LOCAL GROUP ADDS WORK FOR COLLEGES, CHILDREN
By Ray Linker
Observer Staff Writer
"We are growing it to grow into it," physical therapist David Ebel said of his business and a new building going up on Cove Avenue.
With the building increasing the company's space by two-thirds its present size, Ebel and Diane Warnock, owners of Mountain Valley Therapy, will expand into teaching more college students and into treating children with disabilities.
Already involved with instructing at clinics around the world and with therapists who come to La Grande for training, more university students will be coming here, the owners said.
"Arizona State will become affiliated with us; we will teach their therapy students," Ebel said. Students come to La Grande for their practicum work. The company would like to expand this part of the business, working with students from other colleges. The staff, notably Ron Babcock, already works with athletes and the athletic trainers at Eastern Oregon University, Warnock said.
Ebel said he hopes to do more sports therapy and not just rehabilitation.
"We want to do therapy for increasing performances of athletes, both college and high schools."
Working with children will fulfill a long-time dream, he said.
"It's been my vision for many years to help kids at an early age. It will be more than general therapy. We will do specific exercise work."
The larger building will provide space and room for equipment for working more with children with learning disabilities or with kids who may be clumsy, Ebel said.
"We will be one of the few places offering craniosacral therapy, sensory integration therapy and braingem. And we are talking about bringing in a therapist from Portland to work with kids and horse therapy," he said.
After a three-month start in a small office on Sunset Drive in January 1999, they moved the company to 1802 N. Fourth St., Suite A, which had been the Social Security office.
That office has 3,500 square feet. The business has grown to the extent that the owners feel it's time to move.
The 6,736-square-foot brick building on a 195- by-200-foot lot is going up at 2519 Cove Ave, near the interstate overpass. J&D Hines Construction of La Grande is the builder. Ron Warnock, Diane's husband, is overseeing the project. Building permits indicate the cost of the job is $515,107.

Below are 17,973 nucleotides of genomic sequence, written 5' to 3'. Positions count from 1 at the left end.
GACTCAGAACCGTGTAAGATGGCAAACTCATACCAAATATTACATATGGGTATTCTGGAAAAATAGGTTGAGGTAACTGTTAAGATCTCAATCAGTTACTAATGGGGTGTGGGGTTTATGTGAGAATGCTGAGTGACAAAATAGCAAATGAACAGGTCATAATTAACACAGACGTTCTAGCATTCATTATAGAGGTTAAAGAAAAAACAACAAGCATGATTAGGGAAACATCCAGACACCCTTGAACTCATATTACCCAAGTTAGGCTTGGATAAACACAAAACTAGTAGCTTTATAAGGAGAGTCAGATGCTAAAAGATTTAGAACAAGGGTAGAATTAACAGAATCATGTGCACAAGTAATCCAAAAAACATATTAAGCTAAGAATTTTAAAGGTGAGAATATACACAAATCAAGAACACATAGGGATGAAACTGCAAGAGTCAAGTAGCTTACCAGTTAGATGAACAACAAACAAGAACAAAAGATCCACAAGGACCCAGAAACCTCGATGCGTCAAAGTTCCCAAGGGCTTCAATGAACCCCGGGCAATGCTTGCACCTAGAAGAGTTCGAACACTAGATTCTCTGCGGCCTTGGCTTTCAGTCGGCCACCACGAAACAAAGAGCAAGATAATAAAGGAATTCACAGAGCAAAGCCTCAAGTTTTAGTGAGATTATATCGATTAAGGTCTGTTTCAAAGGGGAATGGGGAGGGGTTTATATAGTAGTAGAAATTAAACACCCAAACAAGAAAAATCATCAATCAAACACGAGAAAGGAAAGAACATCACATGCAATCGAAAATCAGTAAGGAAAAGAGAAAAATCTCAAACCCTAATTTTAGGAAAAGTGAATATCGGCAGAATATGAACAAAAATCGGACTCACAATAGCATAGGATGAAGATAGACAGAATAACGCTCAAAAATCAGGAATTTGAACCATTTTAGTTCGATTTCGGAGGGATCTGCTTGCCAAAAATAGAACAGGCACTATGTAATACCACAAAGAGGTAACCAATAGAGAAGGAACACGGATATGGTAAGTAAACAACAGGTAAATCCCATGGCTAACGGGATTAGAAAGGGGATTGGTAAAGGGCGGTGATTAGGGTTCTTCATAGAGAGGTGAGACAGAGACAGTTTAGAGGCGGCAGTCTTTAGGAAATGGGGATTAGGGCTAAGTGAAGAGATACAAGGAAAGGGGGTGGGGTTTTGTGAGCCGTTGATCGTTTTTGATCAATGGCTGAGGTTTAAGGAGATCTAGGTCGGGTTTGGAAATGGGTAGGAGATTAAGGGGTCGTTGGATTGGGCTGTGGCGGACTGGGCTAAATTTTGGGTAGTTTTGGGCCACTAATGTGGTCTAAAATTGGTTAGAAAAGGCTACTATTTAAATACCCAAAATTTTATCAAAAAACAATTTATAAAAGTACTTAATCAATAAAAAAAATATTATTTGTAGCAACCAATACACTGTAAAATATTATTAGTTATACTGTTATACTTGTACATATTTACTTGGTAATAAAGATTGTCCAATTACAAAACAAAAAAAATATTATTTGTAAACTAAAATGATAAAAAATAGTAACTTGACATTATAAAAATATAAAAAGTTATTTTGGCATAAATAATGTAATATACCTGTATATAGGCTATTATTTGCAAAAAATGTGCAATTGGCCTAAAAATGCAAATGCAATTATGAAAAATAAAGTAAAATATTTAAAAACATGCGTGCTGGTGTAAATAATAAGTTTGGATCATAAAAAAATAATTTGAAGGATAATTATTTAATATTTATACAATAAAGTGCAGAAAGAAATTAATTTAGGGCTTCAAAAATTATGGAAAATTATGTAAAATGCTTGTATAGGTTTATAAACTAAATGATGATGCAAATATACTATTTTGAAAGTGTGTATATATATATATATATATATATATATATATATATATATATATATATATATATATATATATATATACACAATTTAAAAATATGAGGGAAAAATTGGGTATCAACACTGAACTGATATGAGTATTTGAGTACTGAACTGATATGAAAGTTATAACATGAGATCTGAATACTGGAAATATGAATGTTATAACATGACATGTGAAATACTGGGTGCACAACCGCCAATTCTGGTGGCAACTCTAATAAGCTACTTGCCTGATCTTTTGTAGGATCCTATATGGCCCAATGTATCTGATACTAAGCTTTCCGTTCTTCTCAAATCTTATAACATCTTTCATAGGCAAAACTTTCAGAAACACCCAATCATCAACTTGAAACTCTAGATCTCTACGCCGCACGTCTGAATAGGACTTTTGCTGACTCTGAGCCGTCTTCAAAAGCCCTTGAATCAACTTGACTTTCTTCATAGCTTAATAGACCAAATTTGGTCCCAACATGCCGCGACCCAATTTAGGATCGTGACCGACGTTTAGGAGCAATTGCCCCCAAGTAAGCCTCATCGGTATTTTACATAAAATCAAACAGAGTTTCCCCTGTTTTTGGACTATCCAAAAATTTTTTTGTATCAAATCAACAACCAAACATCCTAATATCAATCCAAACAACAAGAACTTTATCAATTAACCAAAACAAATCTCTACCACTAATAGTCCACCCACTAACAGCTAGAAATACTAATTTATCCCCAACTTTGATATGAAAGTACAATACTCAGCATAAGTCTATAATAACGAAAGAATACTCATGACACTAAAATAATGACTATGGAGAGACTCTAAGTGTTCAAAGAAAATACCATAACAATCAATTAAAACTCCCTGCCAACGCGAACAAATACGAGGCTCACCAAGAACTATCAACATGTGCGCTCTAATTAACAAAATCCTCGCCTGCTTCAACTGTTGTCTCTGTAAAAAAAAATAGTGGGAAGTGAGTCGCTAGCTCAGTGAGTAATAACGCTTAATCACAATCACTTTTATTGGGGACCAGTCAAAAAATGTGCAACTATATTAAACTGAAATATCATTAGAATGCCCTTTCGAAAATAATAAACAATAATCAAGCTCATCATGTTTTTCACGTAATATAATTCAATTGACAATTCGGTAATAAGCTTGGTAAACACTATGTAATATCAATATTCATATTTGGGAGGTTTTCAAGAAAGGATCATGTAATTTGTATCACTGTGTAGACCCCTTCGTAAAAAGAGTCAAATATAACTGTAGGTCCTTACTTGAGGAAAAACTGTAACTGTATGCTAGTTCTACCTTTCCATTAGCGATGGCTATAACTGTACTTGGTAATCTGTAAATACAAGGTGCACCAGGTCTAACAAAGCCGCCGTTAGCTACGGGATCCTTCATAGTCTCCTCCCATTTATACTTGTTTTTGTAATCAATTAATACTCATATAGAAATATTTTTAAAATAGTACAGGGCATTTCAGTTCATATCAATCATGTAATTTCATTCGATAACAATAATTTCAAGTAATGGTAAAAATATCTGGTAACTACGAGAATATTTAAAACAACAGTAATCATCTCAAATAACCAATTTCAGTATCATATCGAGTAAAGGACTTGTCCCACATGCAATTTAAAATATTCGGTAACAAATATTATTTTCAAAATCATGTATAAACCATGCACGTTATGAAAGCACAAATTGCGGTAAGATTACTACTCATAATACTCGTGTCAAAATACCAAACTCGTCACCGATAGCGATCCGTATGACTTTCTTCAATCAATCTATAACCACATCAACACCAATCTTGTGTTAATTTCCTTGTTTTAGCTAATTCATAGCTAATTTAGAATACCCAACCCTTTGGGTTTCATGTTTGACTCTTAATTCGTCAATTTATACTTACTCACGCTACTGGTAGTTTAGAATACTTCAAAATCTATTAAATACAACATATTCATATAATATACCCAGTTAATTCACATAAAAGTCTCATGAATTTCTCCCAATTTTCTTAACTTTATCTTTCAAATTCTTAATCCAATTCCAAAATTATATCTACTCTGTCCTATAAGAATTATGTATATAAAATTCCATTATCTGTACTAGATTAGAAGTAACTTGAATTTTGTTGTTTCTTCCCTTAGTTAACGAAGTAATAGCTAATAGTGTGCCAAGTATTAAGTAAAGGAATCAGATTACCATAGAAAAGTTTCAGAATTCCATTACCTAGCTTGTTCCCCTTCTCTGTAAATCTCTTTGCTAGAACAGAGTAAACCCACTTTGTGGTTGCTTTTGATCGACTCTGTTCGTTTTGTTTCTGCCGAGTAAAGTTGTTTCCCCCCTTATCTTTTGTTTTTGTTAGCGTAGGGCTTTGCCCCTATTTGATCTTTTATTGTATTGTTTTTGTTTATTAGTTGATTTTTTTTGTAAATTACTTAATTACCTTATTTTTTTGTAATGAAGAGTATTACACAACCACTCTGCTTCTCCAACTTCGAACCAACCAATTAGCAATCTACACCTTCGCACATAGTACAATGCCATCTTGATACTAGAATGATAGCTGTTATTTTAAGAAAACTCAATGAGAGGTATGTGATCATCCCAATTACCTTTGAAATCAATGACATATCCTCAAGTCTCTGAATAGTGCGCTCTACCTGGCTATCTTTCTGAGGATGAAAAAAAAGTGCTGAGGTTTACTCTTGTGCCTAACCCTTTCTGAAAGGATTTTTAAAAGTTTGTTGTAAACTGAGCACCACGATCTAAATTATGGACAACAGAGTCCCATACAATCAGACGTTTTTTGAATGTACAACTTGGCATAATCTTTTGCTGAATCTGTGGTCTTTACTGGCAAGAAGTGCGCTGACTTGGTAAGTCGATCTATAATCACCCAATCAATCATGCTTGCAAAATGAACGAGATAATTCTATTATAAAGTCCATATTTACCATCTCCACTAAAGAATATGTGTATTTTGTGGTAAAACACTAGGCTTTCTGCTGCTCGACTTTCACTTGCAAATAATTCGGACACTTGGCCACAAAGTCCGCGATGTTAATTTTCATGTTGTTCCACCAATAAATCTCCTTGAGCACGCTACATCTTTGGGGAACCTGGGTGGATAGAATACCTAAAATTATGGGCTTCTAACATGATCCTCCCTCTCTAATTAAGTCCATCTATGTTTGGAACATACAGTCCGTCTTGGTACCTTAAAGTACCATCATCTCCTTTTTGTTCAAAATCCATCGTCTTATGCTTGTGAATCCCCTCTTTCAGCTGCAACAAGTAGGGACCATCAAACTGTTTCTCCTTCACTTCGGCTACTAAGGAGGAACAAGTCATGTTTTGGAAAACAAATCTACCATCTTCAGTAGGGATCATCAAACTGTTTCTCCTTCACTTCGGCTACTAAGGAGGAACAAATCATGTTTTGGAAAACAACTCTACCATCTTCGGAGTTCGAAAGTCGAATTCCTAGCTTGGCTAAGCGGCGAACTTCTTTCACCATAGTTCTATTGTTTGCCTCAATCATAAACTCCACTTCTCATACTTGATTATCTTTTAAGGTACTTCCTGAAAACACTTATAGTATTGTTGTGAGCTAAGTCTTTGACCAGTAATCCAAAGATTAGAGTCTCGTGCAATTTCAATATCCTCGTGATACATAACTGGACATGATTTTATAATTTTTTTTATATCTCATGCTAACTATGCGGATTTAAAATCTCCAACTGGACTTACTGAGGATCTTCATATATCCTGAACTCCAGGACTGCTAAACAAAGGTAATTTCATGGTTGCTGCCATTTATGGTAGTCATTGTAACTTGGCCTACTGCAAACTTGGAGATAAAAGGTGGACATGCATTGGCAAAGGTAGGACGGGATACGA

The business should move by Nov. 1, Diane Warnock said.
While little more than the foundation is rising from the site now, the business has been laying its foundation for growth from its beginnings.
Mountain Valley Therapy, which works with clients in physical and occupational therapy on referrals from doctors, now attracts clients from all over. Still, most of the clients are from Union County. Ebel has traveled extensively to help train therapists, he said.
"I go all over the world France, Great Britain, Australia, Mexico and bring some of their techniques back here."
"We work with therapists from as far away as Florida and Pennsylvania, observe them, help them enhance their skills," said Ebel, a native of Forest Grove and a graduate of Pacific University.
The new one-story building will make things easier in both teaching and training, providing more treatment rooms, more equipment.
Mountain Valley Therapy workers already spend a lot of volunteer time at schools in the county, Ebel said.
Having the company's therapists go once a week to the schools and to games "is part of what we want to give back to the community," Ebel said.
There are four physical therapists, Ebel, Ron Babcock, Ben Bertrand, Chase Katich; two occupational therapists, Susan Miller and Nicki Ebel (who does fill-ins); two athletic trainers, Erin Long and Alisha Guenther; three office staff, receptionist Liz Hudson, insurance clerk Heather Way and Warnock, who serves as office manager; and other part-time employees.
Kevin March, an acupuncturist, and Dr. Tim Schoenfelder, a specialist in pain management, will also be moving to the Cove Avenue location. Both have their own businesses now in the Mountain Valley Therapy offices on Fourth Street.
The company "requires and supports" its employees in their continuing education, Ebel said.
Workers must take at least two classes a year, preferably more, he said.
As the community grows and the business increases, more staff will be added, Ebel and Warnock said.